Here is a report in the archives of The Times reporting that FIAU says shortcomings in Pilatus no longer subsist. It is a new version that replaces older versions of the story appearing in print and on line last September.
The changes were made after lawyers for Pilatus Bank threatened them with a multi-million dollar law suit that exposed The Times to ruin. See my earlier post on this for more background.
I should add at least some of the media houses received the legal threats to remove their Pilatus Bank stories on the day that Daphne Caruana Galizia died. One would like to think this was bad timing but it certainly caught journalists receiving these threats in an overwhelmingly difficult emotional time.
Significantly the new The Times story I linked above itself provides a link to a copy of the full FIAU report. That was not the case in the original stories. The full FIAU report carries even more information than was in the original stories. It looks like the guys at The Times were considerably smarter than the Pilatus gang expected them to be.
I am publishing here copies of the original stories The Times had carried in print and that are no longer on the on-line record.
This is what Pilatus Bank wanted you to forget. And here it is to keep your memory fresh.
Let’s now see if Pilatus’ lawyers get on the phone. I’m on +356.79884488 fellas.
I’m also aware that in spite of identical threats, The Malta Independent has so far not made any changes to its on-line archive.
In any case we now have another chilling means to suppress freedom of expression in this country. The acronym SLAPP in the heading is intentional.
SLAPP stands for Strategic Lawsuit Against Public Participation. It describes a malicious or frivolous lawsuit (or threat thereof) that chills speech. It was until recently an endemic problem in some states of the United States.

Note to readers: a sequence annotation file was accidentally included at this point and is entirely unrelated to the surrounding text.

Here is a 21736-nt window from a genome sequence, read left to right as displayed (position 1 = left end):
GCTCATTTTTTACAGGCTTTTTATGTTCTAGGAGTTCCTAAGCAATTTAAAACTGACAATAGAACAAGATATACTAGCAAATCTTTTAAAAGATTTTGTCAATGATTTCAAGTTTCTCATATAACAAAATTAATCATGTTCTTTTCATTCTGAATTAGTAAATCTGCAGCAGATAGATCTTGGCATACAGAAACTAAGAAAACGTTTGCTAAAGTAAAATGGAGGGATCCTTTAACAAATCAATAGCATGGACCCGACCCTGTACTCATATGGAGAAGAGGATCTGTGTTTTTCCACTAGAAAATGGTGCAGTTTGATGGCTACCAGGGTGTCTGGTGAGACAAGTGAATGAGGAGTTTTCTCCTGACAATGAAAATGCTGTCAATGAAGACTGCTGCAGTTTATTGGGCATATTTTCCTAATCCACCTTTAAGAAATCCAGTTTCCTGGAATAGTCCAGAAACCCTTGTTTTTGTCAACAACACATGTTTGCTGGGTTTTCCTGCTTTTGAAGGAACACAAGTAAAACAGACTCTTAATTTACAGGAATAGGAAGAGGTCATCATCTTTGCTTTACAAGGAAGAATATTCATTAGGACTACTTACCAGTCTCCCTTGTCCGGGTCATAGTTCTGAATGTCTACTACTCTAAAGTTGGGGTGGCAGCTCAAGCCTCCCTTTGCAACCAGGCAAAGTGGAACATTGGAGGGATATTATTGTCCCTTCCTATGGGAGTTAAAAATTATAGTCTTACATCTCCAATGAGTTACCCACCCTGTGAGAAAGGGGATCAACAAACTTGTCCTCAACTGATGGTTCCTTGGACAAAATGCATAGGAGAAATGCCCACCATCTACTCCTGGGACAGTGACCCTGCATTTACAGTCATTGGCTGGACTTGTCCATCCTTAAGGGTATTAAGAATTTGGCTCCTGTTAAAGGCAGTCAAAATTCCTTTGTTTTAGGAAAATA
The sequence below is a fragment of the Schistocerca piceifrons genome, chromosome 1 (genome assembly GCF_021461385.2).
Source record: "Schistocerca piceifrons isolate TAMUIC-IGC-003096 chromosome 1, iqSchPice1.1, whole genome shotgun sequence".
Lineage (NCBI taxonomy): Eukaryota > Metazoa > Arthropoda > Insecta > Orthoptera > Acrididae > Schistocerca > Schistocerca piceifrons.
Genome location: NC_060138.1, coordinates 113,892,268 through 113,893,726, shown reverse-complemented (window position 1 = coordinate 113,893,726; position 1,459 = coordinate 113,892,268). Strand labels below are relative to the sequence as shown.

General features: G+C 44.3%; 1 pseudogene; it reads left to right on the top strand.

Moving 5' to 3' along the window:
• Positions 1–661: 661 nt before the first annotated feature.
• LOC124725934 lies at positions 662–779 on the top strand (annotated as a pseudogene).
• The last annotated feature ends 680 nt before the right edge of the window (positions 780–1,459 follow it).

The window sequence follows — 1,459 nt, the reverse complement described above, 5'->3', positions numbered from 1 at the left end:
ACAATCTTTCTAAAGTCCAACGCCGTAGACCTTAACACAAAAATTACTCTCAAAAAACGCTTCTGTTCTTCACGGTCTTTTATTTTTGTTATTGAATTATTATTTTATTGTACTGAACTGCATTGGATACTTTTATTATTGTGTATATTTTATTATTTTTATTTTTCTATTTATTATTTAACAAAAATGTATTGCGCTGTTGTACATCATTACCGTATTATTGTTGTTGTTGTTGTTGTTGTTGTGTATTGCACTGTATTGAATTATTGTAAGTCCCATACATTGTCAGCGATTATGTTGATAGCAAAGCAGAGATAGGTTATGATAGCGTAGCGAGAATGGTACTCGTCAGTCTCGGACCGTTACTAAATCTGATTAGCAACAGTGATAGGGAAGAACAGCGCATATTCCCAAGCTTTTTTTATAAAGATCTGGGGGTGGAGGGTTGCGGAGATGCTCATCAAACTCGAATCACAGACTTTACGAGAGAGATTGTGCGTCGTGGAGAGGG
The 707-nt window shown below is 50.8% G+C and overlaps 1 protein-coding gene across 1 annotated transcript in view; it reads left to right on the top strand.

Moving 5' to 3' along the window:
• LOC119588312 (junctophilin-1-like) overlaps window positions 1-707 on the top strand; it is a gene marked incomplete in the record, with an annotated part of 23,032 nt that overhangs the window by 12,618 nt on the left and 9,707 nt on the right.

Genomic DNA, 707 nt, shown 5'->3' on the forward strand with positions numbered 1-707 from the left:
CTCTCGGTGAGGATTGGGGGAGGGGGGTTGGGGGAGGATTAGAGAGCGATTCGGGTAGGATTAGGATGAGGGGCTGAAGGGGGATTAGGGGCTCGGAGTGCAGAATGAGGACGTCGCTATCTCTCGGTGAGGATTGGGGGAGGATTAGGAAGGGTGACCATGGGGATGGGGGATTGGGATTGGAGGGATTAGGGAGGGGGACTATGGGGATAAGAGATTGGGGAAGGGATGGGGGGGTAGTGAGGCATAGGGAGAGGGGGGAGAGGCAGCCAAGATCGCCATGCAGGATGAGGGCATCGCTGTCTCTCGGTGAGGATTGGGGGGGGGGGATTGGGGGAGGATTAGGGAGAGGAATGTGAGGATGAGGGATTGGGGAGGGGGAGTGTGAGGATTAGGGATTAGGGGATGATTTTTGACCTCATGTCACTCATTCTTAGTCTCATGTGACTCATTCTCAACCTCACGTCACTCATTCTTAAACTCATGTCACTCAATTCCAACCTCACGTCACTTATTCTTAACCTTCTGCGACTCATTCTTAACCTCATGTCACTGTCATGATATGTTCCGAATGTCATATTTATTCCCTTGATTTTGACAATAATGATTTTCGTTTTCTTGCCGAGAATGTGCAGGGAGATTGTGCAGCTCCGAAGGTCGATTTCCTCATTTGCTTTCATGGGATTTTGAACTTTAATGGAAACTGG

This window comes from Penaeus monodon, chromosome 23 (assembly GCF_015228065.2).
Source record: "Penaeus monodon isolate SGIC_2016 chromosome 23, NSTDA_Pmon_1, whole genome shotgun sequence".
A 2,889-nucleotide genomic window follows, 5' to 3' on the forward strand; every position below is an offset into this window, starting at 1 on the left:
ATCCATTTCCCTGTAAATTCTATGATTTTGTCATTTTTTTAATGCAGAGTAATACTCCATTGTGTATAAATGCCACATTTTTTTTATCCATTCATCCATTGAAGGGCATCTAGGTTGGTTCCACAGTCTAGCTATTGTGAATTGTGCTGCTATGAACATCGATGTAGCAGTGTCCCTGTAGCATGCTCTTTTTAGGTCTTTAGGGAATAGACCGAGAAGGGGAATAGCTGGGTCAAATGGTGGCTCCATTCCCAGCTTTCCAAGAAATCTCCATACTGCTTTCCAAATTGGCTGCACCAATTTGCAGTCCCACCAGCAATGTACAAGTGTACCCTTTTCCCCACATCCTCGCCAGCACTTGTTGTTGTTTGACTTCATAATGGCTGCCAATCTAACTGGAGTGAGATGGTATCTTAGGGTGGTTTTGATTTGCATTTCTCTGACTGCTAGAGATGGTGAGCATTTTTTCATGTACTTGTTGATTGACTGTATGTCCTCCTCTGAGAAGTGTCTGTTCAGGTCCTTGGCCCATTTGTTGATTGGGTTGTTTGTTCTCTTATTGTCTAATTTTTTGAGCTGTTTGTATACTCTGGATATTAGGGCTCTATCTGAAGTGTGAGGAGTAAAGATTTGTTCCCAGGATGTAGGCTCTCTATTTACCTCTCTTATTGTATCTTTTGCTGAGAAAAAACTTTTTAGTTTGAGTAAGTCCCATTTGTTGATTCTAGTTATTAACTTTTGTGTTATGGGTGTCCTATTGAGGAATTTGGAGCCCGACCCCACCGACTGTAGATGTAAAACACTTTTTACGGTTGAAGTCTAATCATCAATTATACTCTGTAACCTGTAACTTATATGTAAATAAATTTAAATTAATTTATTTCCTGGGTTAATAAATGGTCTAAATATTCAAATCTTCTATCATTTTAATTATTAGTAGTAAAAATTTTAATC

These lawsuits are aimed at silencing and censoring critics through legal mechanisms by encumbering them with cost-heavy lawsuits forcing them to withdraw stories they investigate or opinions they wish to express. Simply because they cannot afford the lawyers, the travel and the court fees even to defend themselves, journalists are silenced merely by the threat of legal action.
And their capitulation is topped with watertight confidentiality clauses that prevent them from actually confirm they have been made to shut up.
Several states in the US have adopted an anti-SLAPP statute – California for example has one of the oldest Anti-SLAPP statutes.
The Anti-SLAPP method ensures that matters which are in the public interest (and this is defined rather broadly) see the light of day and are not stifled by harassment techniques.
If the government of Malta is as keen as they say they are on free speech perhaps they might consider legislating the protection of the Maltese media from SLAPPs of this sort even when they serve their political interest.